By Molly Knox
This year’s Fresher’s play, ‘The House of Bernarda Alba’, is a fierce and powerhouse-driven performance, well worth your attention. Beneath the controlling matriarchal force of Bernarda, this Garcia Lorca play (translated by Lujan O’Connell) holds a magnifying glass up to a grieving all-female family, grappling with reputation, love, class, and bitter quarrelling.
The true highlight of this production is the inspiringly raw acting and its careful and precise direction. All of the cast form a cohesive portrayal of a bitter family which keeps the audience gasping and guessing throughout. In particular, the voice acting and characterisation are very strong – and those who perform with Irish accents do so convincingly.
When tensions heighten and the stakes become higher than the characters could’ve imagined, it is the characterisation of these actor’s voices and their anguished, guttural and spiteful lines, often said overlapping and at an effectively quick pace, that allow the production to have moments worthy of chills. As some of the moments of familial infighting build to breaking points, the climb to these points is often, unfortunately, more engrossing than the payoffs which are sometimes a little anticlimactic – although the last ten minutes of this play, as they should, do an incredible job of keeping an audience engaged and holding back goosebumps.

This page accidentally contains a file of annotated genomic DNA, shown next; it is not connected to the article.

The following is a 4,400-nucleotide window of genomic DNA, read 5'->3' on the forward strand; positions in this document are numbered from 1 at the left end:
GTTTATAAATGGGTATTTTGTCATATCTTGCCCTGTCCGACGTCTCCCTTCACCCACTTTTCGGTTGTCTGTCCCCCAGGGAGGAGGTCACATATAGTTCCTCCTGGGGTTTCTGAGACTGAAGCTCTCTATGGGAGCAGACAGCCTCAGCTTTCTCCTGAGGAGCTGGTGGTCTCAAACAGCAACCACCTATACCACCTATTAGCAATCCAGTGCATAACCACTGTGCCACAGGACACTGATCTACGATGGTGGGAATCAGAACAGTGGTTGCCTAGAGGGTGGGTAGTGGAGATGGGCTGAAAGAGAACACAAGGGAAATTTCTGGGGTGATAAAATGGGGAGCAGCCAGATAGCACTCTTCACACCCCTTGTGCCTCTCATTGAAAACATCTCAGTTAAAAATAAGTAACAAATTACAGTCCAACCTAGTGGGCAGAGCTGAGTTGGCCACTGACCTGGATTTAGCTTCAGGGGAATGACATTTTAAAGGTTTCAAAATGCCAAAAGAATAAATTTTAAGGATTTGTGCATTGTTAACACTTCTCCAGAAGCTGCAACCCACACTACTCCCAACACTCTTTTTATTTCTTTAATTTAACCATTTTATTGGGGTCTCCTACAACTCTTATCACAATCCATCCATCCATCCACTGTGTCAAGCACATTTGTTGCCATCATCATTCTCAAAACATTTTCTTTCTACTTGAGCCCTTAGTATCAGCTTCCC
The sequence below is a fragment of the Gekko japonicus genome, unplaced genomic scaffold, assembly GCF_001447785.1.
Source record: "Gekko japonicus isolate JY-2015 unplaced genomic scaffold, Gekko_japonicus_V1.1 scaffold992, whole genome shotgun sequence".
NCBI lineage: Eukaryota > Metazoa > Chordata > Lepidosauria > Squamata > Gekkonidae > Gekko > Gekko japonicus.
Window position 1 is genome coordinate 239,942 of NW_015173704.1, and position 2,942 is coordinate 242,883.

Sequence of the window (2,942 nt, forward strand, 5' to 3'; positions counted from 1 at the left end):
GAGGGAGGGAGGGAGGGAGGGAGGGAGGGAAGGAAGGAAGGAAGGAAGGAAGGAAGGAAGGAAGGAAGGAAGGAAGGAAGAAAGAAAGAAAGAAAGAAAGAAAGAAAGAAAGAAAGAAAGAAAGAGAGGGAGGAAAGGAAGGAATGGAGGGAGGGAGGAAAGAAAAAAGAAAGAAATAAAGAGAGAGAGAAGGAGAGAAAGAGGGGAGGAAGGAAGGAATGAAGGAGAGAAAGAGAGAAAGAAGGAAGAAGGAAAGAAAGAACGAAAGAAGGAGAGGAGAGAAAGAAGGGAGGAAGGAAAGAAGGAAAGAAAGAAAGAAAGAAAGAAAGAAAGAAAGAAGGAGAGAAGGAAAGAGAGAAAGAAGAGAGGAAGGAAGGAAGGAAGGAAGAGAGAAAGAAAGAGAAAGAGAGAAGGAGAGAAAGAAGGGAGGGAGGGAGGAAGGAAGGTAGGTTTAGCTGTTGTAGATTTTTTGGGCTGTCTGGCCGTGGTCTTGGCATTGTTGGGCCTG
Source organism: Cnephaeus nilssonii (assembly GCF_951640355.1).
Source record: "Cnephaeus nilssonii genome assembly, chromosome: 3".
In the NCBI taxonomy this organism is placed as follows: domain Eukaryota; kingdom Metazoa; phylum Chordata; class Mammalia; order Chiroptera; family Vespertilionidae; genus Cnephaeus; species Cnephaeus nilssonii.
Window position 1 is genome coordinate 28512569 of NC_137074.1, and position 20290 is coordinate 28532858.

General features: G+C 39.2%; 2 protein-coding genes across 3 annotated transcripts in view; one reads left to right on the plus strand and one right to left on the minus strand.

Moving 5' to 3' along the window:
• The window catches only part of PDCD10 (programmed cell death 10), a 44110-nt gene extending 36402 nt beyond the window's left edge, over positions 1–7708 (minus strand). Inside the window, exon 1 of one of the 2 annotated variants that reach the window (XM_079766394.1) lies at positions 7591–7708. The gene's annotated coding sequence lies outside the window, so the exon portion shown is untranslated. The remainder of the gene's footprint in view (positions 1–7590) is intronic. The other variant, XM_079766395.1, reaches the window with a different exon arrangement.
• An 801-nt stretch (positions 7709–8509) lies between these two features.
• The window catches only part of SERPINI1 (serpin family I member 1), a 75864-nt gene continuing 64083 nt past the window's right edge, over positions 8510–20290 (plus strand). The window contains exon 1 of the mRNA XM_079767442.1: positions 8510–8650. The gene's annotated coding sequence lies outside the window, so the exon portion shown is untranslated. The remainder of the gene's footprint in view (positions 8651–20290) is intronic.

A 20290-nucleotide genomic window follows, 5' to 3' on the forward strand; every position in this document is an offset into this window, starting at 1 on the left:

Catherine Turner, playing Bernarda, is outstanding. This charismatic portrayal of an image-obsessed matriarch commands the space in every way shape and form and emboldens the tension of every scene this character appears in. Furthermore, although it is hard not to commend all actresses in ‘The House of Bernarda Alba’ for their subtle and biting delivery, both Juliette Willis and Tansy Adams deserve high praise for their urgency and presence on stage. Adams, playing the mother of Bernarda, functions as an Oracle within the piece and makes any scene she appears in instantly gripping. Willis delivers a strong, tragic, and defiant portrayal of Adela, providing powerful moments such as a raw and emotive scene where the truth outs between herself and Martirio, played by Honor Douglas. Both Douglas and Willis bring the root of their conflict out in a stylishly directed and beautifully uninhibited clash between the two, centre stage towards the very end.
Despite the strengths of the voice acting within this performance, it should be noted that the physicality, at times, felt perhaps a little static, and this led to moments of awkwardness or dialogue hinting at movement which did not occur. The staging and blocking, however, do provide interesting dynamics and levels which symbolise the discord within The House.
The costume in ‘Bernarda Alba’ is right on the money; the black, mourning garments of the majority of the cast seem even more potent when Adams appears frantic, unruly, and dressed all in white, as well as the bursts of colourful dress which the noncompliant Adela persists to wear. The sound production is, unfortunately, a significant issue within the recording of this production, and its lack of clarity can sometimes create a muffled and mumbled effect on actors seemingly well-projected and articulated lines–this is an issue that appears to improve during the performance, although it can lead to problems in understanding what is being said at all times.
Contrary to this, the music and sound effects feel appropriate when used, and contribute a delicate sharpness to the tension which permeates the whole story. Moreover, the lighting is something that sometimes falls victim to some obvious choices of symbolism but undoubtedly has its strengths in conveying the oppressive dynamic Bernarda creates among her family.
Overall, ‘The House of Bernarda Alba’ is a play pulled together with passion and infused with razor-edged tension and on the ball acting and directing.
Image: Durham Student Theatre